I think I’ve mentioned before that I listen to a number of different podcasts. One of them is Writing Excuses, a podcast about writing science fiction. One of the recent episodes featured Nancy Fulda to discuss writing about AI realistically. In the discussion, she made an observation that I thought was insightful. What we call “artificial intelligence” is basically what computers can’t do yet. Once computers can do something, it ceases to be something we label artificial intelligence.
Consider that in 1930, the very idea of a machine that could make decisions based on inputs would have been considered a thinking machine. By the 1950s, when we had such machines, it was no longer considered to be a thinking entity, but simply just one that followed detailed instructions.
In the 1960s, the idea of a computer that could beat an expert chess player would have been considered artificial intelligence. Then in 1997, the computer Deep Blue beat Gary Kasparov, and the idea of a computer beating a human being at chess quickly got reclassified as just brute force processing.
Likewise, the idea of a computer winning at something like Jeopardy would have been considered AI a few years ago, but no more. With each accomplishment, each development that allowed a computer to do something only we could, we simply stopped thinking of that accomplishment as any kind of hallmark of true artificial intelligence.
So what are some of the things we currently consider to fall in artificial intelligence that might eventually make the transition? Pattern recognition comes to mind, although computers are constantly improving in all aspects of that. The increasing difficulty of Captcha tests are testament to that.
One of the things people often assert today, is that computers can’t really understand anything, and until they do, there won’t be any true intelligence there. But what do we mean when we say someone “understands” something? The word “understand”, taken literally, means to stand under something. As it’s customarily used, it means to have a thorough knowledge about something, perhaps to have knowledge of how it works in various contexts, or perhaps of its constituent parts.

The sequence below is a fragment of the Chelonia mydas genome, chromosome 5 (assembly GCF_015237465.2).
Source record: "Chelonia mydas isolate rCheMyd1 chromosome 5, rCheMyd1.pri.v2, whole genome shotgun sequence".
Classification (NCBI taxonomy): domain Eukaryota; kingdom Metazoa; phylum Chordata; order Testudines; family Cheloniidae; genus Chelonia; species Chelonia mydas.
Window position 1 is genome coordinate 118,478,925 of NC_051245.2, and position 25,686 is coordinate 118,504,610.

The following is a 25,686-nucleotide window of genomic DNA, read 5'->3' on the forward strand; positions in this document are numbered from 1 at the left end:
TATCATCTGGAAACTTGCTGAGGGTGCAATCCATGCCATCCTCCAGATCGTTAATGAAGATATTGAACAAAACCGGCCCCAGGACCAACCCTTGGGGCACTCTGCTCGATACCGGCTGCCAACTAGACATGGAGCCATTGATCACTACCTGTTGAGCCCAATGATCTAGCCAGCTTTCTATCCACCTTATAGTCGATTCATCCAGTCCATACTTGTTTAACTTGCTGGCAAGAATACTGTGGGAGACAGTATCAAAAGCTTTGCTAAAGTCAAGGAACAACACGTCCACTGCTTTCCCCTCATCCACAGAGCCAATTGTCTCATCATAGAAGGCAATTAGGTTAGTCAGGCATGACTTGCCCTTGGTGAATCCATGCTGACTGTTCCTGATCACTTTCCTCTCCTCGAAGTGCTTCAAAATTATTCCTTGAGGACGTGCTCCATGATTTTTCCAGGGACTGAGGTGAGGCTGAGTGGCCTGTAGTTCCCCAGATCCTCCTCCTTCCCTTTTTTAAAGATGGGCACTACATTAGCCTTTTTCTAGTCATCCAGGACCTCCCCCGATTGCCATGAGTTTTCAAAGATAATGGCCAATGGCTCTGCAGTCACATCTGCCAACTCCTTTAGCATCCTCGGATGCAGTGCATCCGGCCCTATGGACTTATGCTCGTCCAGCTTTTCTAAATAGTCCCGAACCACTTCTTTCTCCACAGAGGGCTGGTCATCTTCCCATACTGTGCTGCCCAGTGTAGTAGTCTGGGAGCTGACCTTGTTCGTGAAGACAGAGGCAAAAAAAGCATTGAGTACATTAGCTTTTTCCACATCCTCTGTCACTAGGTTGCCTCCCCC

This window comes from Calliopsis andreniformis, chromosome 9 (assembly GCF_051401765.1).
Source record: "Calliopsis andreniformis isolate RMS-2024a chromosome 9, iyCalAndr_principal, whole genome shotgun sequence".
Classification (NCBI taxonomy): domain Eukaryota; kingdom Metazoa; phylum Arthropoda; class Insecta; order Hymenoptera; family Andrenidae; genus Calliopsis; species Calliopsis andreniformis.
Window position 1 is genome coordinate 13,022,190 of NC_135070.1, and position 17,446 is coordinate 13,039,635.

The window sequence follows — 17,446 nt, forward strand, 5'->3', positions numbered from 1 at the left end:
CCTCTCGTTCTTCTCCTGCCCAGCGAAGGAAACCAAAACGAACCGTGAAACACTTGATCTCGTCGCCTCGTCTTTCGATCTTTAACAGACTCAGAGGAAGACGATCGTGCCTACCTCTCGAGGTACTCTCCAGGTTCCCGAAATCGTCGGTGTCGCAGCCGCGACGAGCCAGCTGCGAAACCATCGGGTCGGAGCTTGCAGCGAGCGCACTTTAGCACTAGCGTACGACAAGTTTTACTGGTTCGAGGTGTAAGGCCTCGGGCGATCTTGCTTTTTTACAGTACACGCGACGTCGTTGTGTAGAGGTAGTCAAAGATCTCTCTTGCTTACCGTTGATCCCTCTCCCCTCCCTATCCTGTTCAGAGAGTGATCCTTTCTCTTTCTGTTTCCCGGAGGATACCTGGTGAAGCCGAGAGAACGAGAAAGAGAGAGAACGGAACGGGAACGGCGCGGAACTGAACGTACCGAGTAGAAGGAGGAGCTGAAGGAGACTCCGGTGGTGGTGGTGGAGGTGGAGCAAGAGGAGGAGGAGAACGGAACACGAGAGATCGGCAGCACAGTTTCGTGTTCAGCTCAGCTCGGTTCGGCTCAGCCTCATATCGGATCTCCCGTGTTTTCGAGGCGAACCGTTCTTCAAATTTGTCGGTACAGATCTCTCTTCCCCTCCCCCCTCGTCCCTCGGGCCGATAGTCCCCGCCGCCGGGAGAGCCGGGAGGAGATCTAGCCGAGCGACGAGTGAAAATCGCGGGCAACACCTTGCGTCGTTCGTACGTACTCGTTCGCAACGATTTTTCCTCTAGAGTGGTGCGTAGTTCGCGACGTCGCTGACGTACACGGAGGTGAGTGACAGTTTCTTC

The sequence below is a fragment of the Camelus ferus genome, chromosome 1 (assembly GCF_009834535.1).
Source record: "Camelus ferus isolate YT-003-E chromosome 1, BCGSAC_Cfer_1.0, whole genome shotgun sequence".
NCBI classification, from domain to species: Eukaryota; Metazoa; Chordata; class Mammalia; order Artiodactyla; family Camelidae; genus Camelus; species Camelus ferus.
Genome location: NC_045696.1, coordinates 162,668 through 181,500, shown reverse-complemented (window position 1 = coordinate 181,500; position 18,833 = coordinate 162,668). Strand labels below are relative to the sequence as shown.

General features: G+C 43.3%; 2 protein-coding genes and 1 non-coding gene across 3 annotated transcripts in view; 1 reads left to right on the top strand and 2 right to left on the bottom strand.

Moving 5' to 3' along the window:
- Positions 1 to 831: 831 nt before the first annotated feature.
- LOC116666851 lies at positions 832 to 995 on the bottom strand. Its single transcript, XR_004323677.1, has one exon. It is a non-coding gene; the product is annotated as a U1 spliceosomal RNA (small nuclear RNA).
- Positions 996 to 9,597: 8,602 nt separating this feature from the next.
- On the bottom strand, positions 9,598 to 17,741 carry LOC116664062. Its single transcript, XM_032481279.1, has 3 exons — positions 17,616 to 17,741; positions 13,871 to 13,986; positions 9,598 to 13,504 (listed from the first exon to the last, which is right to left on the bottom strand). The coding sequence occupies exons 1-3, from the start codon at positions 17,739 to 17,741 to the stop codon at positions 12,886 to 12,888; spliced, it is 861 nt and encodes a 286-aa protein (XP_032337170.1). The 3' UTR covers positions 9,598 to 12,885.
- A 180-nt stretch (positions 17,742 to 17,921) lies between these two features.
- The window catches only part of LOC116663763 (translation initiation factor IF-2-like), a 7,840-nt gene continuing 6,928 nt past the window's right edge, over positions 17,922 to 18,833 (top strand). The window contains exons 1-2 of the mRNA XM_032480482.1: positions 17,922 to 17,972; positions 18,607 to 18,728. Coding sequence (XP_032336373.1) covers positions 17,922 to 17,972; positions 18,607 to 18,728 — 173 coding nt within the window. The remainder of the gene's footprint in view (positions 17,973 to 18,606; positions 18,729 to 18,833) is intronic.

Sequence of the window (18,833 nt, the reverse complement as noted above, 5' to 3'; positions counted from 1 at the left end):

In other words, to understand something is to have extensive knowledge, that is extensive accurate data, about something. It’s not clear to me why a sufficiently powerful computer can’t do this. Indeed, I suspect you could already say that my laptop “understands” how to interact with the WordPress site.
Another thing I often hear is that computers aren’t conscious, that they don’t have an inner experience. I generally have to agree that currently they aren’t and they don’t. But I also strongly suspect that this will eventually be a matter of programming. There are a number of theories about consciousness, the strongest that I currently know of being Michael Graziano’s Attention Schema Theory. If something like Graziano’s theory is correct, it will only be a matter of time before someone is able to program it into a computer.
In an attempt at finding an objective line between mindless computing and intelligence, Alan Turing, decades ago, proposed what is now commonly called the Turing Test, where a human tries to tell the difference between a human correspondent and a machine one. When they can’t, according to Turing, the machine should be judged intelligent. Many people have found the idea of this test unsatisfactory, and there have been many objections. The strongest of these, I think, is that the test really measures human like intelligence, rather than raw intelligence.
But I think this gets at the fact that our evaluation of intelligence is intimately tangled up with how human, how much like us, we perceive an entity to be. It may well be that we won’t consider a computer intelligent until we can sense in it a common experience, a common set of motivations, desires, and impulses. Until it has programming similar to ours.
Getting back to Nancy’s observation, I think she’s right. With each new development, we will re-calibrate our conception of artificial intelligence, until we run out of room to separate them and us. Actually in some respects, I suspect we won’t let it get to that point. Already programmers, when designing user interfaces, are urged not to make the application they are writing too independent of action, as it tends to make users anxious.
Aside from some research projects, I think that same principle, along with perhaps some aspects of the uncanny valley effect, will work to always keep artificial minds from being too much like us. There’s certainly unlikely to be much of a market for a navigation system that worries about whether it will be replaced by a newer model, or self driving cars that find it fun to drag race.
- Computer robots will outsmart humans within 15 years, Google director claims (and a giant laboratory for artificial intelligence is already planned) (dailymail.co.uk)
- From disembodied bytes to robots that think and act like humans (robohub.org)
- How long before computers are smarter than humans ? (drakeequation.wordpress.com)
- 2029: the year when robots will have the power to outsmart their makers (theguardian.com)